Broken by reminders of the past in London, Mr. Dorrit returns to be with Amy in Italy. Amy watches as her father continues to fall apart.
Pancks discovers the whereabouts of Miss Wade, and Arthur asks for her help in finding Rigaud. Arthur is convinced that Rigaud's ties to the House of Clennam relate to his father's deathbed secrets.
Meanwhile, an unthinkable revelation about Mr. Merdle sends shockwaves throughout London. The story reaches a climax at the Marshalsea where Amy and Arthur meet once more, and at the House of Clennam, where finally Mrs. Clennam's secrets are brought to light.
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Warning: Contains significant plot spoilers
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Warning: Contains significant plot spoilers
Mr. Dorrit has returned to Venice, unraveled by the constant reminders in London of his shameful past. Amy Dorrit looks on, powerless, as he continues to fall apart. His one remaining wish is for a future together with Mrs. General.
Meanwhile, Pancks discovers the whereabouts of Miss Wade for Arthur, and Arthur wastes no time in asking her where he might find Rigaud. He's increasingly convinced that Rigaud's hold over the House of Clennam has something to do with the family's secret past .
Mr. Merdle, although having succeeded in convincing much of London to invest heavily in his lucrative bank, remains strangely depressed. He visits Fanny and Sparkler and asks to borrow a pen knife, before disappearing again. Mr. Merdle's commits suicide, and his death sends shockwaves through London, as it transpires that all along he had been manipulating the books and in reality, he had nothing. The thousands of people who invested with him now face financial ruin.
One of those unfortunate people is Arthur, who finds himself in the Marshalsea Prison for Debt. When Amy discovers that Arthur is now an inmate of the Marshalsea, she abandons her own family crisis brought about by Merdle's suicide, and rushes to be by his side. However, although it's now transparent that Arthur loves her, he also makes it clear that he won't allow her to bind herself to him now that he's in prison. With little chance of ever obtaining his own release, he sends Amy away and tells her not to come back again.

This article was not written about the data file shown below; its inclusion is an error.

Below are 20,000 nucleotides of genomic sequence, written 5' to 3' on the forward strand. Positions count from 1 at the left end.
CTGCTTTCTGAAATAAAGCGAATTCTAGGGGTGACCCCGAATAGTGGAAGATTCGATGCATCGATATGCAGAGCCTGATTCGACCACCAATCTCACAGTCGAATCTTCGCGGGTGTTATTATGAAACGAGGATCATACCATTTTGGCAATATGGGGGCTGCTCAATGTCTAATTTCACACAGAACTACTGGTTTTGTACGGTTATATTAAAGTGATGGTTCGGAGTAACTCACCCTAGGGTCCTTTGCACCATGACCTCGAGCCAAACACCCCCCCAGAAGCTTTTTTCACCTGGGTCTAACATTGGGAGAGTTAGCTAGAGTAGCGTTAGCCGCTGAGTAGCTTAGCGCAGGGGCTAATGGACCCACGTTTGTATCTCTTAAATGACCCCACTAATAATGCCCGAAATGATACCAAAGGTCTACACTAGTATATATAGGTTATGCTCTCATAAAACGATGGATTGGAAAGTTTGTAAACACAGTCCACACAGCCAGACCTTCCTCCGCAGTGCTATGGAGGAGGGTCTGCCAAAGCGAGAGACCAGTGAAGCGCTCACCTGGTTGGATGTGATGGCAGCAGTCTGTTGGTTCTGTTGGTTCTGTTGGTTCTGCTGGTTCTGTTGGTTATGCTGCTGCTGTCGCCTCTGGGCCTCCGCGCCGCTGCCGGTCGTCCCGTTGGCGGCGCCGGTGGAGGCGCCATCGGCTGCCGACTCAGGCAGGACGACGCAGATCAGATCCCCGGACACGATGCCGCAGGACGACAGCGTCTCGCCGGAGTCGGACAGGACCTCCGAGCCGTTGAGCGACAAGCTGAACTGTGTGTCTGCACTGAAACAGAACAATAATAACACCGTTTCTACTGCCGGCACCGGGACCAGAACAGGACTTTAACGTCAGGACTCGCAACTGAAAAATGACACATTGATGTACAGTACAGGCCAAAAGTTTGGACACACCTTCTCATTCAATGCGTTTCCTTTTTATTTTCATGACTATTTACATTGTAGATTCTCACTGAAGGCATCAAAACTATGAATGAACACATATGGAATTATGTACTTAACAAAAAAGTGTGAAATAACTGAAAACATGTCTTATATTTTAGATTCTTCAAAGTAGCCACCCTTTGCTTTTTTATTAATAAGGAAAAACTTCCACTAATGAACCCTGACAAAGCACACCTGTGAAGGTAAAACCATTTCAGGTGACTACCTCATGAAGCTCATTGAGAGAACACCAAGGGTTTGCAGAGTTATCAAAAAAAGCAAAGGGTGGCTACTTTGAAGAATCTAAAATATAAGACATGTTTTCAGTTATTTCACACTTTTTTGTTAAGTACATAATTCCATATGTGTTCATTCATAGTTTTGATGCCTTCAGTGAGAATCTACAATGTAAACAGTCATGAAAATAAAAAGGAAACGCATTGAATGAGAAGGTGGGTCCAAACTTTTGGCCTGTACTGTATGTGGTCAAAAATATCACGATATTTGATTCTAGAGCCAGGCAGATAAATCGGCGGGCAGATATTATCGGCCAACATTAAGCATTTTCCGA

Rigaud re-emerges and it is clear that he is finally ready to reveal his full set of cards to Mrs. Clennam. But what exactly is it that he knows about the House of Clennam. And, when she finds out what he knows, will Mrs. Clennam finally give into his threats?
A Message From the MASTERPIECE Producers
In an effort to clarify the story's conclusion, we offer an excerpt from Rigaud's telling of the story (as spoken to Mrs. Clennam) from the Little Dorrit script.
"Let me tell you a little story, Madame — the story of a strange marriage with no love in it. A strong woman, with force of character: fierce, cruel, implacable, married to a poor, weak husband. But did she crush him to powder? No, not quite! There was a little spark of life in him yet! He was a frequenter of a certain boarding house for theatrical ladies. And there, your poor husband found a little friend... and got her with child.
"How you punished him for it — and her. You stole away the child, and cast that little dancing girl into darkness... You sent her to the poorhouse... to weep for her stolen child.
"She died of a broken heart in poverty and pain. But before she died, she wrote to old Gilbert Clennam, your husband's father. And he was so moved by the letter that, learning of her death, he wrote a new will. It was too late to help that poor abused mother, so he left a legacy for a newborn. A child born as poor as she, and on the very day she died. A child born in the Marshalsea...[Amy Dorrit.]
"You kept the truth from Little Dorrit all her life. Why did you do that? Because to reveal the legacy would disclose the greater secret, the secret you have been trying to hide all your life. Who have you been hiding it from?
"But this is not Little Dorrit's story, is it? This story concerns the other child. Taken away from its loving mother, to be brought up in a hard school of punishment and shame. Finish the story, Madame Clennam. Unburden yourself. Tell us the name of that orphan child."
"...Arthur! It is Arthur..."
"...I have, today, placed in the hands of Amy Dorrit a letter. I want two thousand pounds today before the Marshalsea bell rings. If I have it, your secret will be safe. If not, then the little seamstress will know the truth. And so will your beloved Arthur."
Thus, we learn that the fortune rightfully bequeathed to Amy Dorrit has been kept from her by Mrs. Clennam all these years. Though the Dorrits bear no blood relation to the Clennams, the families became inherently bound together by the symbolic date of Amy's birth — the very same date, we learn, that Arthur's birth mother died penniless and alone.